“I feel like Formula E hasn’t seen the best of me yet. I feel like personally, I’ve done a great job over the last few years, but I feel like I’ve got more to give.

“I made a few minor, but also big, mistakes last year in a few moments, which affected my championship.”

Evans has never been afraid to be his own critic. It’s in fact a trait that many Kiwi racers seem to have. It’s a kind of inbuilt honesty and a sense of not hiding away from analysis that others usually blot out or ignore in a misguided belief it might give their rivals an edge.

It’s a worthwhile characteristic though for a natural born fighter like Evans. He’s someone who since he came into Formula E in 2016 has matured immeasurably as a competitor.

The errors last season were generally small, but in Formula E, especially 2021 spec Formula E, they got massively amplified and were just as negatively influential as that damned Berlin inverter component.

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“In Monaco I brushed the wall and had a scruffy last sector so lost probably 0.3s, which would have been an easy pole,” he says.

“I would have led from the start and then who knows what could have happened.”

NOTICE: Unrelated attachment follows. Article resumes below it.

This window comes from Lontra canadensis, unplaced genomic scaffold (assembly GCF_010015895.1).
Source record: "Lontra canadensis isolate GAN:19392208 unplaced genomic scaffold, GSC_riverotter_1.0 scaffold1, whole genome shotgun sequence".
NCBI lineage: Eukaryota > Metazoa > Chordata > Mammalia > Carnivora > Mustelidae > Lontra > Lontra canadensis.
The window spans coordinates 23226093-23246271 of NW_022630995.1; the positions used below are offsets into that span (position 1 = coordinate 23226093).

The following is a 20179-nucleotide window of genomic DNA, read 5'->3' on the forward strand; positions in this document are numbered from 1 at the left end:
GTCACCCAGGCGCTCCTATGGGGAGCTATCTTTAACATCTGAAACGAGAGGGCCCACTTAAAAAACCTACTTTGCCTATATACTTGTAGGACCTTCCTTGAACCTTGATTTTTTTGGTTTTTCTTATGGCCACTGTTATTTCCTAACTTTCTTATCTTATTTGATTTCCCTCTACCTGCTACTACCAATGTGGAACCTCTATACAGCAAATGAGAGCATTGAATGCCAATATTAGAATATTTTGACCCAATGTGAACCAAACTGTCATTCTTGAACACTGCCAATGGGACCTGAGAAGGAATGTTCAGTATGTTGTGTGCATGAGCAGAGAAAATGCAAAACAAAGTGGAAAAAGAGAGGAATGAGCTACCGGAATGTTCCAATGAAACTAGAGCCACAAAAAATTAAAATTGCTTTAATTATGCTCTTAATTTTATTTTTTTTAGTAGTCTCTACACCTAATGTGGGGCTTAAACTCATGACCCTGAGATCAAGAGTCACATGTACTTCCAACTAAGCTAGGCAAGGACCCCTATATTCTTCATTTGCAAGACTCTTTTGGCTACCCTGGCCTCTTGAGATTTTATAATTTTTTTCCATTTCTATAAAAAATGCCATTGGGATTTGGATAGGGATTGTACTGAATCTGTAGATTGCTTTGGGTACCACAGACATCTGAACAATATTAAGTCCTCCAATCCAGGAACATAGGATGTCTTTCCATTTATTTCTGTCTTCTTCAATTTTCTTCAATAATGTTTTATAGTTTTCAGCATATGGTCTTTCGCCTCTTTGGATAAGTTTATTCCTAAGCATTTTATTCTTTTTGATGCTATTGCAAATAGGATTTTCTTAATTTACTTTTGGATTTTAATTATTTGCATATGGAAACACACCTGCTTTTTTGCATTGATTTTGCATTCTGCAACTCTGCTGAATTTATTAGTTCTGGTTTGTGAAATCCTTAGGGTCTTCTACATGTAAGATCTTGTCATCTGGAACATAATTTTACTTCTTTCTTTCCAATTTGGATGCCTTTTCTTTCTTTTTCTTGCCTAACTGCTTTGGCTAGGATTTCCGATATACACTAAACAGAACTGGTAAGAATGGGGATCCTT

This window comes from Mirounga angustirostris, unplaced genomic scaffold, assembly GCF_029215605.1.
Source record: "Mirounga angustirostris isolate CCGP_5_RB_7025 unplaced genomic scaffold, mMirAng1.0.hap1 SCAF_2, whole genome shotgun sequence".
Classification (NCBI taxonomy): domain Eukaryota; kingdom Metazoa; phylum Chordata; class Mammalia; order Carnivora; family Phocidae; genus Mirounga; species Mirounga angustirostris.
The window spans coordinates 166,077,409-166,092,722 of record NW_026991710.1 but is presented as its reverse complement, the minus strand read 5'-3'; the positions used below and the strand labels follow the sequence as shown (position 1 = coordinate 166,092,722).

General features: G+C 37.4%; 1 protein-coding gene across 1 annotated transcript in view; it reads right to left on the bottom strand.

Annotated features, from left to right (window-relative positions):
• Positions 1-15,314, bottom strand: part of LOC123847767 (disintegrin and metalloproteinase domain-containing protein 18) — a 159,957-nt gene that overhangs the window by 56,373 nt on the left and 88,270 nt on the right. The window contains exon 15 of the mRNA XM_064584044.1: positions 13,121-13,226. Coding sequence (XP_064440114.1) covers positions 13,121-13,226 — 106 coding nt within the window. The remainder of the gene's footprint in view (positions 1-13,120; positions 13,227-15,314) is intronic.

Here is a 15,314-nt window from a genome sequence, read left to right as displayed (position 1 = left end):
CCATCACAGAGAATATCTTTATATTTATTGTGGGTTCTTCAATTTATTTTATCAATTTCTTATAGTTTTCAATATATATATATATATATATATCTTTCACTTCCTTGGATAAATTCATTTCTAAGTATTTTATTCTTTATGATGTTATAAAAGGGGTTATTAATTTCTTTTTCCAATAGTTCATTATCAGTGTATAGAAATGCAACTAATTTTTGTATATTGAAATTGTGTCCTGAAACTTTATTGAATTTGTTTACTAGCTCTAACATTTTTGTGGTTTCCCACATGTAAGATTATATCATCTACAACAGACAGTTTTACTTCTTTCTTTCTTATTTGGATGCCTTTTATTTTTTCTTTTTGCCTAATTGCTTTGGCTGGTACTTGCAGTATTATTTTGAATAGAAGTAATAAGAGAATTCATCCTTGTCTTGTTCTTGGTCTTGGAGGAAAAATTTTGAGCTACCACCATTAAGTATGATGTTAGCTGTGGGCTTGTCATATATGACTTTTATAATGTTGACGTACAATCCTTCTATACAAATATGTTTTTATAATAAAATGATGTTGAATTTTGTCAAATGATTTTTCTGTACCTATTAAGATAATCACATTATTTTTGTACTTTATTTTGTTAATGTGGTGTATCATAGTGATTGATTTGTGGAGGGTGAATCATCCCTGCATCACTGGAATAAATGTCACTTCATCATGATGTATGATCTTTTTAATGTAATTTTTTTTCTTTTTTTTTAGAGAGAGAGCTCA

Then there was a similar mistake in qualifying in New York which allowed team-mate Sam Bird to snatch pole.

That was small fry though compared to the race, in which Evans again brushed the wall and damaged his car which precipitated an agonising fall down the order on the final lap.

“Obviously everyone’s had their stories throughout the year, and these are mine that I look back on with a bit of disappointment within myself that I missed out on key moments that probably led to me not winning the championship,” he reflects.

There’s the brutal and unflinching honesty again.

“Yes, it doesn’t help when the car doesn’t start in the last race, but just from a personal point of view, there’s a few little areas that I want to iron out and polish and that’s what I’ve been really working on in the off-season.

“I feel like I’ve got more to give than the championship. I want to be more clinical and more consistent.”

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Evans has been one of the most poorly rewarded performers in Formula E over the last three seasons, there’s little doubt in that. Some of his greatest performances have slipped beneath the surface.

He knows that too.

“I’ve had some of these races where I’ve gained 10+ places, and those are the races that have really made the difference,” he says.

“But obviously, I’m here to win and I want more victories.

“That’s definitely on my mind and definitely a big, big target for this year.”

With a more hierarchically structured qualifying format this season and more scope for quicker packages to excel, there are few Formula E observers that doubt Mitch Evans will be able to achieve those objectives in 2022.